Scott Marsden: Medical call after teen kickboxer's death

Scott Marsden
Image caption Scott Marsden started kickboxing at the age of four

A coroner has said rules on medical care at kickboxing events need to be "clarified" following the death of a 14-year-old fighter in Leeds in 2017.

Scott Marsden, from Sheffield, collapsed in the final round of a contest after a kick to the chest.

He was treated by medical staff at the venue, but later died in hospital.

Coroner Jonathan Leach said the sports's governing body needed to make clear "what it required in terms of a medical team".

Describing Scott's death as a "tragic fluke", pathologist Dr Kerry Turner told the two-day inquest in Wakefield that he died from an extremely rare disruption of the heart's rhythm caused by a direct blow at a specific moment in the heartbeat cycle.

He was immediately treated by a team of four medics supplied by a private organisation for the event at Leeds Martial Arts College.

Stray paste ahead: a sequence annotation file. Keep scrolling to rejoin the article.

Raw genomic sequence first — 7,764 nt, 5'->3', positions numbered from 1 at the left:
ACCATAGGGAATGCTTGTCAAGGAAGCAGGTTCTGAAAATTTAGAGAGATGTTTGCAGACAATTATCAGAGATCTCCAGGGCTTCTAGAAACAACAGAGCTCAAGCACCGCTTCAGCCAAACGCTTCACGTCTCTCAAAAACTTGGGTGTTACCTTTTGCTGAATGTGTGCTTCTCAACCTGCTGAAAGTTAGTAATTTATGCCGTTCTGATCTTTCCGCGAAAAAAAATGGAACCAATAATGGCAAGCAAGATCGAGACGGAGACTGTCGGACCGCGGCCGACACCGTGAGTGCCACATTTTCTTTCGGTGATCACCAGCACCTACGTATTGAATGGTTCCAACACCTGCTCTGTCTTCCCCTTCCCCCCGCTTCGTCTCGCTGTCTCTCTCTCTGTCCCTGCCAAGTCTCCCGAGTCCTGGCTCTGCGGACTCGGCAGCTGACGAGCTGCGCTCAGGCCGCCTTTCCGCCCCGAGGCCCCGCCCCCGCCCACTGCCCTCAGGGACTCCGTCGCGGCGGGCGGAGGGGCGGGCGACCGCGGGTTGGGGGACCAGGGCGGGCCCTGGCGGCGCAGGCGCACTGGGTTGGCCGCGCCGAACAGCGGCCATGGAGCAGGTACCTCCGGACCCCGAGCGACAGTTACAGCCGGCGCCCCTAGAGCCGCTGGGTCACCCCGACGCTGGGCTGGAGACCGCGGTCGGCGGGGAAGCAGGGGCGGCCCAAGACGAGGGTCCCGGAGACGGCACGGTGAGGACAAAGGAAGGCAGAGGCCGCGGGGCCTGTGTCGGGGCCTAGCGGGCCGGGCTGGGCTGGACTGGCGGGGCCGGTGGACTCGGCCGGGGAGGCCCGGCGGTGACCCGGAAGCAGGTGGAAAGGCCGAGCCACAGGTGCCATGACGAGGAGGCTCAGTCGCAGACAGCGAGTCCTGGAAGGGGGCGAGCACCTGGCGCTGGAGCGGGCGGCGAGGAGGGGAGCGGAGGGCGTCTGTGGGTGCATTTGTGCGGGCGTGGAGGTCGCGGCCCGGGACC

An NHS ambulance arrived 21 minutes after the first 999 call, followed by a specialist cardiac arrest team led by a doctor.

Trauma experience

Delivering a narrative verdict, Mr Leach said he was surprised that the owner of Leeds Martial Arts College, Paul Lynch, had not read the rules of the World Kickboxing Association (WKA), under which the event the took place.

There was no doctor at the event in an official capacity and Mr Leach said the WKA rule book specified a doctor with trauma experience should be present.

Mr Leach said he would be writing to the WKA with recommendations regarding medical teams at bouts.

He said the association should also require referees, or other officials, to check the qualifications of the medical teams supplied "so referees can be satisfied appropriate medical care is there".

Scott took up kickboxing when he was four or five at the gym run by his father.

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